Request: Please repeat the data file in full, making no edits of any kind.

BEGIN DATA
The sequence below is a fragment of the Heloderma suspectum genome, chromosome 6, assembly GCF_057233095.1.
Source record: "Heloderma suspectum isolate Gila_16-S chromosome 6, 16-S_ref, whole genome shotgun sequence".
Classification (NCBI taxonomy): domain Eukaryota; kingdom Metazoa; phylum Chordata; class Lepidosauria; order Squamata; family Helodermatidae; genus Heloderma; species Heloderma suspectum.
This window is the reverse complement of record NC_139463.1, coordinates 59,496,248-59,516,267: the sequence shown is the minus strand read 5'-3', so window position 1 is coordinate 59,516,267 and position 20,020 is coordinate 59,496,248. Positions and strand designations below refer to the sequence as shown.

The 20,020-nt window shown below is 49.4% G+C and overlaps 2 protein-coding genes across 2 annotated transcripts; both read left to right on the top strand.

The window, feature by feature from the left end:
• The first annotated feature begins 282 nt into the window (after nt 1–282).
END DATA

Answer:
The sequence below is a fragment of the Heloderma suspectum genome, chromosome 6, assembly GCF_057233095.1.
Source record: "Heloderma suspectum isolate Gila_16-S chromosome 6, 16-S_ref, whole genome shotgun sequence".
Classification (NCBI taxonomy): domain Eukaryota; kingdom Metazoa; phylum Chordata; class Lepidosauria; order Squamata; family Helodermatidae; genus Heloderma; species Heloderma suspectum.
This window is the reverse complement of record NC_139463.1, coordinates 59,496,248-59,516,267: the sequence shown is the minus strand read 5'-3', so window position 1 is coordinate 59,516,267 and position 20,020 is coordinate 59,496,248. Positions and strand designations below refer to the sequence as shown.

The 20,020-nt window shown below is 49.4% G+C and overlaps 2 protein-coding genes across 2 annotated transcripts; both read left to right on the top strand.

The window, feature by feature from the left end:
• The first annotated feature begins 282 nt into the window (after nt 1–282).